Numerical modeling of a bridge system & its application for performance-based earthquake engineering
Many bridges have been damaged during earthquakes. The severity of the recorded damage varies from column failures and bridge deck collapse due to joint unseating to pile and abutment foundation failure due to lateral spreading. In most of these cases, soil pile-structure interaction (SPSI) has played an important role. SPSI is affected by soil conditions (e.g., competent soil or liquefiable soil) and loading conditions (e.g., earthquake intensity, motion characteristics, and shaking orientation). In this context, two bridges with different soil and loading conditions were considered focusing on different aspects of their response. One was a two-span portion of a bridge supported by drilled-shaft foundations embedded in competent soil (dry dense sand) and subjected to shaking in the transverse direction. The other represented a typical five-span highway bridge system supported by pile group foundations embedded in liquefiable soils and subjected to shaking in the longitudinal direction.In the first part of this research, centrifuge experimental tests and OpenSees numerical simulations were performed to understand and validate numerical modeling strategies to capture soil-pile-structure interaction of bridge structures. The study included shaking in several directions, pile embedment lengths, and various levels of nonlinearity. Sensitivity studies were conducted for a bent and a single pile to study the effect of soil motion and p-y spring parameter variation on the superstructure and pile response. For a prototype bridge model, the soil and p-y spring models verified in the centrifuge simulation study were coupled with a reinforced concrete bridge model (Ranf 2007, Johnson et al. 2006 and Ramirez et al. 2007). Using the prototype reinforce concrete bridge model an equivalent-cantilever approach was investigated to understand appropriate fixity depths and to provide a reasonable dynamic SPSI approximation for motions with different intensity.In the second part of this research, the PEER PBEE methodology was applied to a typical highway bridge system founded in liquefaction-susceptible soils. A comprehensive numerical model was developed for the bridge system by coupling a well-defined OpenSees bridge model (Mackie and Stojadinovic 2003) with various types of SPSI modeling components, including: pile, pile cap, and abutment structures. Using the comprehensive bridge model, the global bridge behavior and the effect of lateral spreading on the bridge were investigated. In this study, various sources of uncertainties were considered, including: earthquake motion uncertainty, model parameter uncertainty, and soil spatial variability uncertainty. Motions corresponding to four different hazards are used to evaluate record-to-record uncertainties. From this study, structural and geotechnical Engineering Demand Parameters (EDPs) related to bridge damage were identified and relative efficiencies for several Intensity Measures (IMs) were investigated. Parameters that influence the bridge performance were investigated through sensitivity analysis and Tornado diagrams. Then, First-Order Second-Moment (FOSM) analyses were performed to estimate parametric uncertainties. Gaussian stochastic random fields for clay and liquefiable soils were generated to investigate spatial variability uncertainties. Using the combined EDP uncertainties with IM hazard curves and the PEER PBEE framework, EDP hazard curves were developed for several EDPs.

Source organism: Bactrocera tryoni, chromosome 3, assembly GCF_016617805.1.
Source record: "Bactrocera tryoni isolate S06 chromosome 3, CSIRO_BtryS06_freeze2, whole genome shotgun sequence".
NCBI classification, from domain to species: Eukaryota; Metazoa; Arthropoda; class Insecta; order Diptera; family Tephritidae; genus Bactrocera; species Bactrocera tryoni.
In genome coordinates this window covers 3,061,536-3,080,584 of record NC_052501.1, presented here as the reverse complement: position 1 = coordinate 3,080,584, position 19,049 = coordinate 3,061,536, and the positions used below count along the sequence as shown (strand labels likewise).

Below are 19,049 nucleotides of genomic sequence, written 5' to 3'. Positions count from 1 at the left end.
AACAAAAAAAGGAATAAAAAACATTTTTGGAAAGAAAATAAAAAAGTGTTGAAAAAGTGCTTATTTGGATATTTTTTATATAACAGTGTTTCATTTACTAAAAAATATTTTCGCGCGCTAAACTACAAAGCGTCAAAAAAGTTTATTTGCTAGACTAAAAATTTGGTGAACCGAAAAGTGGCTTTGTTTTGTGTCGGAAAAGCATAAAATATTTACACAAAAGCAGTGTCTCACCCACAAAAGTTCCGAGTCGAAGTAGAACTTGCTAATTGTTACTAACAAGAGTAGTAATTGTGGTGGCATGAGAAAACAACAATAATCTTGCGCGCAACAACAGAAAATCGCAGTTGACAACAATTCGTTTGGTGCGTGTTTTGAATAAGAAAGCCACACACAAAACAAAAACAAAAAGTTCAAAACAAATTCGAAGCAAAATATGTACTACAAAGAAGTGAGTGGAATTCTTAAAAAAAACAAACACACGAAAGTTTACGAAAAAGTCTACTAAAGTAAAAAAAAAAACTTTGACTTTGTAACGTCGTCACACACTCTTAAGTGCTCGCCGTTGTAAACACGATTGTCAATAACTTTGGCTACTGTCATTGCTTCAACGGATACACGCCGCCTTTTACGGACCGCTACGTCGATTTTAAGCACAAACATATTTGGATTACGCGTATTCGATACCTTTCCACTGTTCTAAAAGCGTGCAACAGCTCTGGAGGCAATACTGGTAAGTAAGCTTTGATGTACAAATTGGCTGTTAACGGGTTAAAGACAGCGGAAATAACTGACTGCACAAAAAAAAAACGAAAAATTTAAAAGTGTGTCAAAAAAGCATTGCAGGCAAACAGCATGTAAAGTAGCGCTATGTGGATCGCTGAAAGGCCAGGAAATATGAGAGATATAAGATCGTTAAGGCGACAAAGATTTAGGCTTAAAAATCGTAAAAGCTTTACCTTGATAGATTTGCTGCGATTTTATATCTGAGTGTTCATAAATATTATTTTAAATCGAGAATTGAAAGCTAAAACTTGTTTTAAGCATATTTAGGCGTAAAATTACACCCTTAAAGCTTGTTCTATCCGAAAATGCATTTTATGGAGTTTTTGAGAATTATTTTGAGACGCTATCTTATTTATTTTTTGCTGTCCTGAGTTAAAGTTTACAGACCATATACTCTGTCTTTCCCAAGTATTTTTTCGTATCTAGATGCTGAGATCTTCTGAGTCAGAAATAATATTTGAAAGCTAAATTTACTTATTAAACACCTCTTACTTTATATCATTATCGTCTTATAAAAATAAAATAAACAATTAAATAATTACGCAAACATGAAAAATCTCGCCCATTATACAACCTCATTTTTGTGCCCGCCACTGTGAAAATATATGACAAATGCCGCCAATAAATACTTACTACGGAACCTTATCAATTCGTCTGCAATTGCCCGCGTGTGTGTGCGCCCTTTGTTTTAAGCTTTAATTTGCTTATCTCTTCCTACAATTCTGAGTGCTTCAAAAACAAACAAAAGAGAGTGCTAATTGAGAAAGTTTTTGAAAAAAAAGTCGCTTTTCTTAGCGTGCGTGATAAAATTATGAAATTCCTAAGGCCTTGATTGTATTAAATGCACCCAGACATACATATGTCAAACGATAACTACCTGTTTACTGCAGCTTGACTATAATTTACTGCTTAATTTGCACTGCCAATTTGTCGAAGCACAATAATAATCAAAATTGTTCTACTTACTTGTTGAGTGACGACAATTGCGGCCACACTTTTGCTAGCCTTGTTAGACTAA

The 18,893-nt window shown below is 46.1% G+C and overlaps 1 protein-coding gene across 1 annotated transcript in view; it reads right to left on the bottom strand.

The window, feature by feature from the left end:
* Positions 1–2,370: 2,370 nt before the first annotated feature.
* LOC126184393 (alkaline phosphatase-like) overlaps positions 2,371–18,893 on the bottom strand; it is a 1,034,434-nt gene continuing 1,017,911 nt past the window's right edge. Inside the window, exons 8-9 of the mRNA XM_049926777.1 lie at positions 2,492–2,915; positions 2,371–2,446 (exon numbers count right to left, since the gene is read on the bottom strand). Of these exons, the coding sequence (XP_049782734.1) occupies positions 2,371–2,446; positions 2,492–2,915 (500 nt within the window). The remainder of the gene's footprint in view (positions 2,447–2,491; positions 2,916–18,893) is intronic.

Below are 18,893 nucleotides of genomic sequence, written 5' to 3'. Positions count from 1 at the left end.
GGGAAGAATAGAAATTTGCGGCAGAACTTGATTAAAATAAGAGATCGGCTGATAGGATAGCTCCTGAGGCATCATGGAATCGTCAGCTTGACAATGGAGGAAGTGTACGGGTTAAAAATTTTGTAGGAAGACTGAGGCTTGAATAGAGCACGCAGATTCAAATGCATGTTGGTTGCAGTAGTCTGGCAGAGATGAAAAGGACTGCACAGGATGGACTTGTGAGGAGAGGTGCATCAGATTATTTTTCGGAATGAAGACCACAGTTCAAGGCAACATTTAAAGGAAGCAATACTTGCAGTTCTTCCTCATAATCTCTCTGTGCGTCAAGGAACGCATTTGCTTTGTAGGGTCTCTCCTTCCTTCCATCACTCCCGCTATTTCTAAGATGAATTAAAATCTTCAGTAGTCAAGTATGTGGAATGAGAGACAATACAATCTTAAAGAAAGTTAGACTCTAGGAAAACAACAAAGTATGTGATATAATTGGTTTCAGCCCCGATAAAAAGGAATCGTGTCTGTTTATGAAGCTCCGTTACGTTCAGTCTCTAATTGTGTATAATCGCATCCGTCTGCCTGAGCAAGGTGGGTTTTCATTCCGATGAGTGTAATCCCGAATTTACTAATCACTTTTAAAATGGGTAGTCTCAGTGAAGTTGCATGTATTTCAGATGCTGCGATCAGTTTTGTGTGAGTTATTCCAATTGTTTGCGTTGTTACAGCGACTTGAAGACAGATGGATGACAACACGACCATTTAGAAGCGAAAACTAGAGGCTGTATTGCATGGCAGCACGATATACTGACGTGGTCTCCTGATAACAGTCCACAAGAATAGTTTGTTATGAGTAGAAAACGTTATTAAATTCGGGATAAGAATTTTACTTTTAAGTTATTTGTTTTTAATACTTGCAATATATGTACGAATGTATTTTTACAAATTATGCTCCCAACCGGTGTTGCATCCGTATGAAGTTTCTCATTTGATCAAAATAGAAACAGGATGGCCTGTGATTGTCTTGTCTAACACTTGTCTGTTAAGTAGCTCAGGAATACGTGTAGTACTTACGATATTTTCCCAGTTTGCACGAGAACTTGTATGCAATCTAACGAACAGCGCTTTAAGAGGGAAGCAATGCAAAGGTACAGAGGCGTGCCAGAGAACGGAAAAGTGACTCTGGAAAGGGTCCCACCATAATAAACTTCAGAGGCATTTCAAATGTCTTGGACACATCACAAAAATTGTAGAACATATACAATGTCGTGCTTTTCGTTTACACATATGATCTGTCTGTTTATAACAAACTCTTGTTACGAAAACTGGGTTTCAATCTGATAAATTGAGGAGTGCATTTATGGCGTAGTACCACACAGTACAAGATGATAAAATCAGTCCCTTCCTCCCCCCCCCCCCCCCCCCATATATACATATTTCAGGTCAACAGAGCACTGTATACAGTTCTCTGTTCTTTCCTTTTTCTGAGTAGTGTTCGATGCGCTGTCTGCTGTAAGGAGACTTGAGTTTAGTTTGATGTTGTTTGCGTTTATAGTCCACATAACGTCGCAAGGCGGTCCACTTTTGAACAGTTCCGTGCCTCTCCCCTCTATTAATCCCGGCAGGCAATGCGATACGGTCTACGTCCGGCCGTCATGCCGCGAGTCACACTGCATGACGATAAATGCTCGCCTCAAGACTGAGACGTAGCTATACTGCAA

- Civil engineering